Iraqi Army battles Shia cult, Sunni insurgents in Najaf
Iraqi led operation results in over 300 deaths of enemy fighters
Iraqi Security Forces, backed by American tanks and air support, attacked what appears to be a mixed group of Sunni insurgents and a Shia end-times cult known as the "Soldiers of Heaven." The battle occurred in the suburbs and orchards north of Najaf. "Police Colonel Ali Nomas said 250 militants had been killed," reported Reuters. "The political source said up to 1,000 had been involved. An army source said they wore camouflage and appeared well organised." They were also believed to have possessed anti-arircraft missiles.
Later counts put the number of enemy fighters killed at up to 350, with a minimal loss to Iraqi and U.S. troops. Three Iraqi soldiers were killed and 21 wounded, five police were killed and 19 wounded, and two U.S. soldiers were killed when their helicopter was downed. The leader of the Shia cult, Ahmed Hassani al-Yemeni "who claimed to be the Mahdi, a messiah-like figure in Islam," was killed during the fighting, which lasted over 24 hours. The Iraqi Army fought what appears to be a well armed, well trained and organized force on its own turf, and deal the enemy serious casualties, while beheading the leadership.
Early reports indicated there were both Sunni terrorists and Shia cultist involved in the fighting. "Governor Asaad Abu Gilel as saying that the militants, who included foreign fighters, had arrived in the city disguised as pilgrims in recent days and based themselves in the orchards, which he said had been bought three or four months ago by supporters of Saddam Hussain."
An American military intelligence informed us the early indications are that the Omar Brigade, al Qaeda in Iraq's unit designated to slaughter Shia, was involved in the fighting. al Qaeda in Iraq would have a vested interest in causing mass casualties of Shia during the pilgrimage to Karbala for the festival of Ashura. Over 11,000 Iraqi Army and police have been deployed to Karbala to provide security for the event.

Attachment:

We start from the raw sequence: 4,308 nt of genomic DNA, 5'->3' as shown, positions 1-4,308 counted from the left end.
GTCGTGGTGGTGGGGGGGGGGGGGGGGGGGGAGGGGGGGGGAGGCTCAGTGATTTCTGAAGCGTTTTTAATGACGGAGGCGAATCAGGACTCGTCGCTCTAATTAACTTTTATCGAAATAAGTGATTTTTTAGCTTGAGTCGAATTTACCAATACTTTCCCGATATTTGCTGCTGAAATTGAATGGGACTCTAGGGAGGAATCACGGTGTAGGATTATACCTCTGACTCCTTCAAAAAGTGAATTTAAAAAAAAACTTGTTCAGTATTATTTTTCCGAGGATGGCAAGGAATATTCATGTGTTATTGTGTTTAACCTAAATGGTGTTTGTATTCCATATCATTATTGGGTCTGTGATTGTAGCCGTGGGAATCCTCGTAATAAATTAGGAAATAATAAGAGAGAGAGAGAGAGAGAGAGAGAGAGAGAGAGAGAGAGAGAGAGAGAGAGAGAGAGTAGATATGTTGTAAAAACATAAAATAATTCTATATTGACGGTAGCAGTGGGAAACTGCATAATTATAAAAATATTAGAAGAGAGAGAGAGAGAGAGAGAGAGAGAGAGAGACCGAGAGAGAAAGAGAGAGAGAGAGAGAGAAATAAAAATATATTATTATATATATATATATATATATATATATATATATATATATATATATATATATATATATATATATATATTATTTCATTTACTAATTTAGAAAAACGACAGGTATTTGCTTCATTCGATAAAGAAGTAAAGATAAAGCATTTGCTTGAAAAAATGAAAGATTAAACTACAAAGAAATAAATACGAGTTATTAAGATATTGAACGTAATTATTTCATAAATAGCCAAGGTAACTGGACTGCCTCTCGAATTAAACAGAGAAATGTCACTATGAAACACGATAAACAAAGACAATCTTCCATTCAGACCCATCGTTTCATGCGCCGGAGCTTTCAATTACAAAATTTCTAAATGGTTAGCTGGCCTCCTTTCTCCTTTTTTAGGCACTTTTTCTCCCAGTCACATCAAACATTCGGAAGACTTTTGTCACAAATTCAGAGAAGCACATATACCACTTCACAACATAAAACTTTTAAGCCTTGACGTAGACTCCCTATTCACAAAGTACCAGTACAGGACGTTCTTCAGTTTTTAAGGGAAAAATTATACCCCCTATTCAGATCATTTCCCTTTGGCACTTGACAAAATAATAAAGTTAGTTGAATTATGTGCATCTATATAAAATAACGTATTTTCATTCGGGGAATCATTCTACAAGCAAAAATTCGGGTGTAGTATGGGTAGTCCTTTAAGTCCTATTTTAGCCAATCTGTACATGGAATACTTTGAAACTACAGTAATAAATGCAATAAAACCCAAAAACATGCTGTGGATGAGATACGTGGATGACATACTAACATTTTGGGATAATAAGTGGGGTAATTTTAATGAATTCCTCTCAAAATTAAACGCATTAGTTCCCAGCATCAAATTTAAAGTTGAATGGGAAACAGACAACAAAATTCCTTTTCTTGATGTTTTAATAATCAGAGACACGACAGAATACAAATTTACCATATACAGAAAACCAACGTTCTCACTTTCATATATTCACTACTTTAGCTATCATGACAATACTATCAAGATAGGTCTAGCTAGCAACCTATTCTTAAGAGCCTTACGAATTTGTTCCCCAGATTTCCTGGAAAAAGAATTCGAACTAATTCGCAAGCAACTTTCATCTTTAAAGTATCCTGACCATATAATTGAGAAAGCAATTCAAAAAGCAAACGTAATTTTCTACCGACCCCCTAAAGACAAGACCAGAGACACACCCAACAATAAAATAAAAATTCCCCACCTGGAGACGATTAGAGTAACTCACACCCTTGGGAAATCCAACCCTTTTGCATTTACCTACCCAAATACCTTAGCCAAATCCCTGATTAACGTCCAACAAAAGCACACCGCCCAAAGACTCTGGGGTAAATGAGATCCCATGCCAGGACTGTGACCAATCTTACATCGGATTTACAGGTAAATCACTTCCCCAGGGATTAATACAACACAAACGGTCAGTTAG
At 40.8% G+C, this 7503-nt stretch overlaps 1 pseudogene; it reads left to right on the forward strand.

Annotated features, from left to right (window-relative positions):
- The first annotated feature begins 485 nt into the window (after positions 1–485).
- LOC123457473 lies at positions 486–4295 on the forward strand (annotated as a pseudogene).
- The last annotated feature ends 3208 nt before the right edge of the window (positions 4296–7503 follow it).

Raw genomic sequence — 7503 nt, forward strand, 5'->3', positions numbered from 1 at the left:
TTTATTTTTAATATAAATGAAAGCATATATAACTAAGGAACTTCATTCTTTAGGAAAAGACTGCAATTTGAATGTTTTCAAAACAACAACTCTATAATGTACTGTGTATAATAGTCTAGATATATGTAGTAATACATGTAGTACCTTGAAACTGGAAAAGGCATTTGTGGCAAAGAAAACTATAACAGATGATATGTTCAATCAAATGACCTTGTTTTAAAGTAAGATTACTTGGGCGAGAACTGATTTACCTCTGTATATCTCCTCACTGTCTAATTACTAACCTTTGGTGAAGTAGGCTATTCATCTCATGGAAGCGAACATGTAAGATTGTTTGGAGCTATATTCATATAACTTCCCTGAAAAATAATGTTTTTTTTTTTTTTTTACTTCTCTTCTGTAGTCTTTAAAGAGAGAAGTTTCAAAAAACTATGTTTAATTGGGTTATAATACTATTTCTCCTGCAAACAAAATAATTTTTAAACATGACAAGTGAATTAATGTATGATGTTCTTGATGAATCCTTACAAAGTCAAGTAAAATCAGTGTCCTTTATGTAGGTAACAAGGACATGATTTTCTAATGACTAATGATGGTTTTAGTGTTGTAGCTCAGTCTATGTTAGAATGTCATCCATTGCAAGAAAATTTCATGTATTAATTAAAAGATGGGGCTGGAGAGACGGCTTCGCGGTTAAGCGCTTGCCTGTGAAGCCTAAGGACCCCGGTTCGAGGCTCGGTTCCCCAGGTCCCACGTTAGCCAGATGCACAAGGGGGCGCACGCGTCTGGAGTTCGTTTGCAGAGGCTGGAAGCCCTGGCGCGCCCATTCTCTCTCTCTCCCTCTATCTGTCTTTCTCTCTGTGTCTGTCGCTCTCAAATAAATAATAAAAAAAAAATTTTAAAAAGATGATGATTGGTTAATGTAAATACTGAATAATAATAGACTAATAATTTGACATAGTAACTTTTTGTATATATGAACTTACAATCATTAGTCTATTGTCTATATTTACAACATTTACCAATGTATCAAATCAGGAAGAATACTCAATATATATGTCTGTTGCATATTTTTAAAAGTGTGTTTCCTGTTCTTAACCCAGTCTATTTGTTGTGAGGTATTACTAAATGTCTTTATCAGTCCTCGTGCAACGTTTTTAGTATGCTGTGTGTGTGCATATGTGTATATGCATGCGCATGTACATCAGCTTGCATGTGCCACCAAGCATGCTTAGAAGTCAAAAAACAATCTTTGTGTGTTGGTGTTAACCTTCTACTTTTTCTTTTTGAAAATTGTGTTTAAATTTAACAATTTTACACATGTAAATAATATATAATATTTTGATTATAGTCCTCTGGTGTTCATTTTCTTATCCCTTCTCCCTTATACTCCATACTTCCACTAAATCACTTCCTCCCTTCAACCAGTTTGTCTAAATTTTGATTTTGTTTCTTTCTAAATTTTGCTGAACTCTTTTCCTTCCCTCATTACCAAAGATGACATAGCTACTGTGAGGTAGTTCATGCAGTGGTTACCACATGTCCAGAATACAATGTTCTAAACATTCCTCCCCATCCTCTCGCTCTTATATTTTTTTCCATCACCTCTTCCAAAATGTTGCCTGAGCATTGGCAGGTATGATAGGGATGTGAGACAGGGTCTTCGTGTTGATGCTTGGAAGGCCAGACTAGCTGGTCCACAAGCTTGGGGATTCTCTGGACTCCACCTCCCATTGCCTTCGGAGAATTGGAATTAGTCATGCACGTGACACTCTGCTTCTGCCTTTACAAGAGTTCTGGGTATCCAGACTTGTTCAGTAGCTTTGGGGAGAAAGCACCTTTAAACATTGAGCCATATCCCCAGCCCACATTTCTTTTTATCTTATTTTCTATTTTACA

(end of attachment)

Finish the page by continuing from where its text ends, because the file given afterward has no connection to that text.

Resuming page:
Radio Free Europe / Radio Liberty reports "one possibility is that the men belong to an al Qaeda-affiliated group. If so, they could have been in the vicinity of the Shi'ite holy city of Al-Najaf to launch attacks during celebrations of the Ashura festival... another possibility is that the U.S. and Iraqi troops were fighting a new, messianic Shi'ite militia called the Army of Heaven."
"It is a new militia emerging from [other Shiite] militias," Mustafa Alani says. "You have the Badr militia, you have the Al-Mahdi Army, and you have an [armed] group which belongs to the Al-Dawa party. Now, apparently, if this [theory] is true, we have another, fourth militia emerging now -- a [new] Shi'ite militia."
The U.S. military has yet to release an official statement on the fighting outside Najaf. Based on the reporting and information from multiple media, U.S.and Iraqi sources, the likelihood is the enemy composition consisted of a mix of the Shia Army of Heaven cult and al Qaeda in Iraq fighters from the Omar Brigade. Cooperation between Shia and Sunni insurgent groups is not a new development in Iraq, as Muqtada al-Sadr's Mahdi Army and al_Qaeda cooperated during the Fallujah/Najaf uprisings in the spring and summer of 2004. Shia Iran has been supplying the Sunni insurgency, al Qaeda and Ansar al-Sunnah with weapons and bomb making materials, and is currently sheltering senior al Qaeda leaders within its borders.
As the fighting raged in Karbala, Iran announced it was shutting down the border crossings into Iraq, obstensively to "prevent a large number of pilgrims from flocking across the border without 'legal documents.'" There is no evidence the Iranians have played a role in the uprising in Najaf. The recent assault on the Joint Coordination Center in Karbala, where 5 U.S. soldiers were killed, including four kidnapped and later executed, by what is believed to be the Iranian Revolutionary Guards Qods Force, has raised tensions between Iran and the United States.